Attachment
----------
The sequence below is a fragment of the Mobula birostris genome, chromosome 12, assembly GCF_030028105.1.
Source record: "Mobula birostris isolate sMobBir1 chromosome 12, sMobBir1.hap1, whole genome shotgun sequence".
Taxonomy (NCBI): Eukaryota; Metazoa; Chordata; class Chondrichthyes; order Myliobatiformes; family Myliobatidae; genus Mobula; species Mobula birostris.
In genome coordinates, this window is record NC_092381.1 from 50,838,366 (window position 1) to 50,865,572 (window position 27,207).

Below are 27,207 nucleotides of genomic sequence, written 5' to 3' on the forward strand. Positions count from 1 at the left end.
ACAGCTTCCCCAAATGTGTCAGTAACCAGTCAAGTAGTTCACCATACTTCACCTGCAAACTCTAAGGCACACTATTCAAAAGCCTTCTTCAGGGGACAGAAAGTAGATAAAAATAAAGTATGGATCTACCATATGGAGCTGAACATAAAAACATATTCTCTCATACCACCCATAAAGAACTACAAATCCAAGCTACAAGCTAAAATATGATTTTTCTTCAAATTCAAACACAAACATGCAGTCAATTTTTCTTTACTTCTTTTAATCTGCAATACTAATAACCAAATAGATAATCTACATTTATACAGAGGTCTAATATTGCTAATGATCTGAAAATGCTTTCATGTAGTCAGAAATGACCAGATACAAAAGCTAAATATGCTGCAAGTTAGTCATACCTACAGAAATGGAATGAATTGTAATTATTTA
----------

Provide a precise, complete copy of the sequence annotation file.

The sequence below is a fragment of the Mobula birostris genome, chromosome 12, assembly GCF_030028105.1.
Source record: "Mobula birostris isolate sMobBir1 chromosome 12, sMobBir1.hap1, whole genome shotgun sequence".
Taxonomy (NCBI): Eukaryota; Metazoa; Chordata; class Chondrichthyes; order Myliobatiformes; family Myliobatidae; genus Mobula; species Mobula birostris.
In genome coordinates, this window is record NC_092381.1 from 50,838,366 (window position 1) to 50,865,572 (window position 27,207).

Below are 27,207 nucleotides of genomic sequence, written 5' to 3' on the forward strand. Positions count from 1 at the left end.
ACAGCTTCCCCAAATGTGTCAGTAACCAGTCAAGTAGTTCACCATACTTCACCTGCAAACTCTAAGGCACACTATTCAAAAGCCTTCTTCAGGGGACAGAAAGTAGATAAAAATAAAGTATGGATCTACCATATGGAGCTGAACATAAAAACATATTCTCTCATACCACCCATAAAGAACTACAAATCCAAGCTACAAGCTAAAATATGATTTTTCTTCAAATTCAAACACAAACATGCAGTCAATTTTTCTTTACTTCTTTTAATCTGCAATACTAATAACCAAATAGATAATCTACATTTATACAGAGGTCTAATATTGCTAATGATCTGAAAATGCTTTCATGTAGTCAGAAATGACCAGATACAAAAGCTAAATATGCTGCAAGTTAGTCATACCTACAGAAATGGAATGAATTGTAATTATTTA